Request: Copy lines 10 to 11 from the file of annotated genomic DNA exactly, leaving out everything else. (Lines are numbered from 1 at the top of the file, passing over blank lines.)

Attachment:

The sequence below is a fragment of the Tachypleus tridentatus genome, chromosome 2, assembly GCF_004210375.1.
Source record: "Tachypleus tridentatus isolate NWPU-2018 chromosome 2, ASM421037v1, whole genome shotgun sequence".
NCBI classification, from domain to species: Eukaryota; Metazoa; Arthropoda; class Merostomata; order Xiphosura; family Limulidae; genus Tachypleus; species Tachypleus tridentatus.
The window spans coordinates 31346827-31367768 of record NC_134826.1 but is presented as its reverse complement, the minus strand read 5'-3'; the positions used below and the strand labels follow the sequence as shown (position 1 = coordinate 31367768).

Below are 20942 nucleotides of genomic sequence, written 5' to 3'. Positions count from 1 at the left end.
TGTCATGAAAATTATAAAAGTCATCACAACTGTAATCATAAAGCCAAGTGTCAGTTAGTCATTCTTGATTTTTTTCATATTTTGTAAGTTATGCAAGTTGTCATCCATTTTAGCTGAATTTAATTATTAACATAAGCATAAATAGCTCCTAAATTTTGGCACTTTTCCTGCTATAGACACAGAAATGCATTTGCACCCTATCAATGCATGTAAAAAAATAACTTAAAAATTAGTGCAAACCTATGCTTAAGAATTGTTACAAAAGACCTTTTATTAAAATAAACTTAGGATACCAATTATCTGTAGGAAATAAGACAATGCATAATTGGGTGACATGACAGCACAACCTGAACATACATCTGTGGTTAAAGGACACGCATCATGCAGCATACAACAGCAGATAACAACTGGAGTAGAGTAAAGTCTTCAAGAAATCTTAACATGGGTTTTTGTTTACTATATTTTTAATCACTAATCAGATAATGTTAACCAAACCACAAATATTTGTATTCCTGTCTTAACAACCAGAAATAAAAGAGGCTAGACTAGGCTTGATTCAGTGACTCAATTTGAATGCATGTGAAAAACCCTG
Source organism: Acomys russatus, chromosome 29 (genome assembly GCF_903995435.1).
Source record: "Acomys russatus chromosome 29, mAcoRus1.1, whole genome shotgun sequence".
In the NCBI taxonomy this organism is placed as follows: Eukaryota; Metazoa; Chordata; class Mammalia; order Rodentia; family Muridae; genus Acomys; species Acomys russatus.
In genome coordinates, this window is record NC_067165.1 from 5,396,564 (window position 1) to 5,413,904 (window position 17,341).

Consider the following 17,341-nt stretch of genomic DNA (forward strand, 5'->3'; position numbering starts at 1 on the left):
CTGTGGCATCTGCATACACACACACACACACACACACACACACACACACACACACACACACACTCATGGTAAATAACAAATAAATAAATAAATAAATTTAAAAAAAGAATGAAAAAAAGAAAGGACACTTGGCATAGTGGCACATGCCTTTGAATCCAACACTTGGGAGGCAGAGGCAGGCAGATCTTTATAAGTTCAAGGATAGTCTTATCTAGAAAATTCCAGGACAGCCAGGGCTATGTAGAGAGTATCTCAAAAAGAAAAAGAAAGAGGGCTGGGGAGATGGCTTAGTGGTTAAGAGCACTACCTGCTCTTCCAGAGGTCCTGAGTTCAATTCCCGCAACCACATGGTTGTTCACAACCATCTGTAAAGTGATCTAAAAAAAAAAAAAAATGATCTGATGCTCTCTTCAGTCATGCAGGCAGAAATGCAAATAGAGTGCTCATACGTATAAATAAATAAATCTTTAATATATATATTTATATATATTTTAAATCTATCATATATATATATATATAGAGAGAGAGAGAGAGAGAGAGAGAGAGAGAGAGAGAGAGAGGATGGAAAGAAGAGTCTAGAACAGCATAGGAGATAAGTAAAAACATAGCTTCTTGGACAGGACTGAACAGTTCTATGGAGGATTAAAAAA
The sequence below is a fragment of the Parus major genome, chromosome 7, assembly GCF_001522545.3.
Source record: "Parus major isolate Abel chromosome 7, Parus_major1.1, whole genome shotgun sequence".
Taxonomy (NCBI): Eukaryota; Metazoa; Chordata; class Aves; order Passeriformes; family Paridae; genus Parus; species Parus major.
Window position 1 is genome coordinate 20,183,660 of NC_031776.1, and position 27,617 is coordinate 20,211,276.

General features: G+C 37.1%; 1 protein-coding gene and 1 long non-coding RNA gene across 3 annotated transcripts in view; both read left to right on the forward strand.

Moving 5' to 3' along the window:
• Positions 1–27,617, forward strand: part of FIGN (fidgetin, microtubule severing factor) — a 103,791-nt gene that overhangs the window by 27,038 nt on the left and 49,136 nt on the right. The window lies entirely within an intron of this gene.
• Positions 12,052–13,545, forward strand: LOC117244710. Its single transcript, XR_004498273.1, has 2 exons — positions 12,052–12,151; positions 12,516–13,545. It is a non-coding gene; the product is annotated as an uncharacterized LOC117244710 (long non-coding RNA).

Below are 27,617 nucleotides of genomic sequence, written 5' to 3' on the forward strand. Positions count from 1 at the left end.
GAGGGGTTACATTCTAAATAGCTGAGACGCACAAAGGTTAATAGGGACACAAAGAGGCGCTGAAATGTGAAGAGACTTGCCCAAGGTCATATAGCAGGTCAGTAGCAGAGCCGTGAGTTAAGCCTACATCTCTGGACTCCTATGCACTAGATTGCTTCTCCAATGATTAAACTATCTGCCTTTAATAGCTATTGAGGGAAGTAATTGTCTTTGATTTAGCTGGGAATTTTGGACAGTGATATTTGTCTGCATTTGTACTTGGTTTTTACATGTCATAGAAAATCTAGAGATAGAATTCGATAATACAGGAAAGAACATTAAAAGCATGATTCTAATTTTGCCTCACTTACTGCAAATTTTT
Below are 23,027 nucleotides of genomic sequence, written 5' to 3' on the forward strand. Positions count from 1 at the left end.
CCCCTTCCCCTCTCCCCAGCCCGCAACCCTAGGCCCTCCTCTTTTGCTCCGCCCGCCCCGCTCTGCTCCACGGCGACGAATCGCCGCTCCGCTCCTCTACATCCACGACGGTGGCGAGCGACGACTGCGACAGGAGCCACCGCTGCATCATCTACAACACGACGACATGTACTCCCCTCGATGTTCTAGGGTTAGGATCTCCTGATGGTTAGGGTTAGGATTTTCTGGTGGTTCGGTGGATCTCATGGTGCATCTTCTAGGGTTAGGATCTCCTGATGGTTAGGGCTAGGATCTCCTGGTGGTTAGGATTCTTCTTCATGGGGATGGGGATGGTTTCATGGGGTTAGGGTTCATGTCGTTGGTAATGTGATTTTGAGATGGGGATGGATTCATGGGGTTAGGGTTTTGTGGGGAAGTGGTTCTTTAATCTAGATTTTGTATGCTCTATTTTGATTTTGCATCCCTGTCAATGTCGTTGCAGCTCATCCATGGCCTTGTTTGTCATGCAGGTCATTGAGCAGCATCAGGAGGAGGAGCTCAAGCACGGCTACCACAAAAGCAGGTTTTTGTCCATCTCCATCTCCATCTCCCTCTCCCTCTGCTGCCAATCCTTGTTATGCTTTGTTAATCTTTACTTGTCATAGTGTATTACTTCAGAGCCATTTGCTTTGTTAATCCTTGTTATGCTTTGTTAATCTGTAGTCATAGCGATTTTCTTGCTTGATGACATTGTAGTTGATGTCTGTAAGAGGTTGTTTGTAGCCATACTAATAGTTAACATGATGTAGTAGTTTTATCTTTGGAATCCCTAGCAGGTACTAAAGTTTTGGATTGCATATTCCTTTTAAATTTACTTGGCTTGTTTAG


In genome coordinates, this window is record NC_067165.1 from 5,396,564 (window position 1) to 5,413,904 (window position 17,341).

Consider the following 17,341-nt stretch of genomic DNA (forward strand, 5'->3'; position numbering starts at 1 on the left):